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How Families Stop Elder Financial Abuse | Communication & Trust

How Families Stop Elder Financial Abuse | Trust & CommunicationElder financial abuse puts a senior's livelihood and well-being in jeopardy, and the problem isn't going away. If anything, the epidemic of exploitation against our elderly loved ones is only expanding, with Bloomberg recently estimating the annual losses across America at $37 billion. And this month Wells Fargo released its Elder Needs Survey, a study that interviewed 784 older Americans and 798 adult children of seniors. Its results help give us a fuller picture of how wrongdoers can find opportunities to perpetrate elder financial abuse, and how we can stop it or prevent it altogether.

One of the main findings from Wells Fargo's survey concerns vulnerability to scams and financial exploitation. While practically all older Americans as a group admit that they are more susceptible to fraud and financial abuse, only one in ten state that they themselves could fall for a scam. Our seniors are extremely confident, at 81%, that they won't be taken advantage of individually. Although a significant portion of their adult children, 38%, expressed worry their parents could be exploited, three out of four still thought they wouldn't ever be abused. This signals a misplaced confidence by American seniors and their children - that elder financial abuse can happen, but it can't happen to them. Today we can no longer take such assumptions for granted if we want to keep seniors safe.

Another major blind spot for the survey's participants was who exactly is most likely to commit exploitation. Even though about half of older Americans said that they have relatives they wouldn't trust with their money, 68% thought strangers would be the most likely perpetrators of elder financial abuse, followed by caretakers at 24%. Less than one in ten correctly answered that family members are in reality the majority of abusers. When you take that fact into account, you'll understand why elder financial abuse is chronically underreported - the shame, embarrassment, fear and dependency an elder experiences will often keep them from speaking out.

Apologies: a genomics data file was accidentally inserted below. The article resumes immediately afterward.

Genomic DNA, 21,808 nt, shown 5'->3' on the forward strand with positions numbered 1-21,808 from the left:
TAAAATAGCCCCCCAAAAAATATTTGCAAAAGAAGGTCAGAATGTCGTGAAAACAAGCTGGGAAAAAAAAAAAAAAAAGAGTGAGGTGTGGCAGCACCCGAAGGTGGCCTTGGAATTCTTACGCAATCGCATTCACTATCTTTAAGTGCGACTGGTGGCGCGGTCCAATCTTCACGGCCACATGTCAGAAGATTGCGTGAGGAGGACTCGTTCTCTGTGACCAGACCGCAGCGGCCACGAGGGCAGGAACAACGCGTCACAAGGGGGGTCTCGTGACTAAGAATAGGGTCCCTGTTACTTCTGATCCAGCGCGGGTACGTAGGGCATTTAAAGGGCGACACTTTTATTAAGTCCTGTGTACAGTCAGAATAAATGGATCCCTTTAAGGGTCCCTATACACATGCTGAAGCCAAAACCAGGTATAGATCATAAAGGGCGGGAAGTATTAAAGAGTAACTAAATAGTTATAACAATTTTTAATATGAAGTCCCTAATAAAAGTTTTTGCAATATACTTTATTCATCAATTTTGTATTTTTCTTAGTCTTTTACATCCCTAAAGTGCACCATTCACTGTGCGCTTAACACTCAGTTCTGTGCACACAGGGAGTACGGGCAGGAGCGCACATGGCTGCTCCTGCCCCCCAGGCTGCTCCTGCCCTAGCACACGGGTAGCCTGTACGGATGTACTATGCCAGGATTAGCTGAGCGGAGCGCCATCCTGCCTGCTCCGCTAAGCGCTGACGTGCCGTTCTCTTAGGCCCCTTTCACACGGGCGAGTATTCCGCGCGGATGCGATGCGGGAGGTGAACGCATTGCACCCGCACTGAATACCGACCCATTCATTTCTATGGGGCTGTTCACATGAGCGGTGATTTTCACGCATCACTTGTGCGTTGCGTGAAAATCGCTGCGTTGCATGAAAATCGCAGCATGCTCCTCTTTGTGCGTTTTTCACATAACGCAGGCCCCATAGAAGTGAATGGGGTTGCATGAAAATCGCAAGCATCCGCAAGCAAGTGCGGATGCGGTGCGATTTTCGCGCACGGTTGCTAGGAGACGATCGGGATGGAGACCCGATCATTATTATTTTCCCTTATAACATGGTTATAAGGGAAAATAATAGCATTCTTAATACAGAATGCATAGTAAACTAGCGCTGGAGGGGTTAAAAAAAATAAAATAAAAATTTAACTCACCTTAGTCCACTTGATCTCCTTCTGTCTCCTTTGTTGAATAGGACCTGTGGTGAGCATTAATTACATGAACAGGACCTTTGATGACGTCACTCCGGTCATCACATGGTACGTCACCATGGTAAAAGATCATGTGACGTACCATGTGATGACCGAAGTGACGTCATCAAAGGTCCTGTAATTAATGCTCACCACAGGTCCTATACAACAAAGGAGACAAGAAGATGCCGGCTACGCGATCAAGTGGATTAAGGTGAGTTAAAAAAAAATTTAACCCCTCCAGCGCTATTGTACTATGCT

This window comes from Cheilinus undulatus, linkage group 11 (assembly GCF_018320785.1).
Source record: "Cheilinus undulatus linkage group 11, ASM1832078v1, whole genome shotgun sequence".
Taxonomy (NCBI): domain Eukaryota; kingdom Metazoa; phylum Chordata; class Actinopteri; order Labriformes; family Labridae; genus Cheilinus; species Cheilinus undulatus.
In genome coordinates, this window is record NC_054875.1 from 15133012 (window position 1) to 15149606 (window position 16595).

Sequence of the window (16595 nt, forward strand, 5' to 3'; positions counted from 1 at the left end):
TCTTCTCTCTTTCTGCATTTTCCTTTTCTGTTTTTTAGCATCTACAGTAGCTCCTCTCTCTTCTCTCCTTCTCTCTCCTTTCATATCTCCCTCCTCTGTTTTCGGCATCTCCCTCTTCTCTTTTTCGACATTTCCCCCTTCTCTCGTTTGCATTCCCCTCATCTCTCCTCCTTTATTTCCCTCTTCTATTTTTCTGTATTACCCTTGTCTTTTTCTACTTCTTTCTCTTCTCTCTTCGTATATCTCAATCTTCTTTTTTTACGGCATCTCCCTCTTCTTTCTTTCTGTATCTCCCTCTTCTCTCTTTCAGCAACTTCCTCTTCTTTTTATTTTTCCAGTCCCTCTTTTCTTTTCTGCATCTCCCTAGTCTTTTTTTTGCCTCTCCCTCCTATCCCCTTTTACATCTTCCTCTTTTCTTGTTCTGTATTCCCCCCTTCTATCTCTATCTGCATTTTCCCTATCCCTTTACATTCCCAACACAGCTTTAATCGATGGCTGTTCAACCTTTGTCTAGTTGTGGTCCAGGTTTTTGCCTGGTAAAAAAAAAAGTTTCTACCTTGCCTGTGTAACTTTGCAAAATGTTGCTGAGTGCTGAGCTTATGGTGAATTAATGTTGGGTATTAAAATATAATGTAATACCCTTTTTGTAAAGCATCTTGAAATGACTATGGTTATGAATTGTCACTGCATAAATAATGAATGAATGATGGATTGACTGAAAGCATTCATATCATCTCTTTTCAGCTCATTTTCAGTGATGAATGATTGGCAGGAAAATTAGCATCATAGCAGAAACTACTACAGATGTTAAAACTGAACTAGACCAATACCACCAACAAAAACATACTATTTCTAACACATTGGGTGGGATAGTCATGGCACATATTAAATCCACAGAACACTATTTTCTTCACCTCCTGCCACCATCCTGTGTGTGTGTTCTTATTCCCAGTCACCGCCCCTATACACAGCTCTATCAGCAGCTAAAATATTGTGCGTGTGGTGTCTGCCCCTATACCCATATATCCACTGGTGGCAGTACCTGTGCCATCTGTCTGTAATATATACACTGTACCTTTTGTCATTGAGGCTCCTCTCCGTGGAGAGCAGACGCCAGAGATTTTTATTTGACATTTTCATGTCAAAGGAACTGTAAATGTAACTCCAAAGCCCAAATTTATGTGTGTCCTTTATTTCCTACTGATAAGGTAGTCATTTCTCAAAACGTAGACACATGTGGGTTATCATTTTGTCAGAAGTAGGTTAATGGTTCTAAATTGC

If there's one effective way to counter elder financial abuse, it's through good family communication. As the study makes clear, we still have a way to go in this area as well. A quarter of seniors find it hard to talk about money issues with their adult children, one-third of whom feel the same way. Clear lines of communication between elders and family can help establish key protections and plan better for the future. Not only that, but elders will find it easier to confide in loved ones they trust.

Hackard Law represents heirs and beneficiaries across California in elder financial abuse litigation. We protect client interests in areas from Los Angeles and Sacramento to Alameda, Santa Clara and Orange County. Call us today at 916-313-3030. We want to hear your story.

How Families Stop Elder Financial Abuse | Communication & Trust from Hackard Law on Vimeo.

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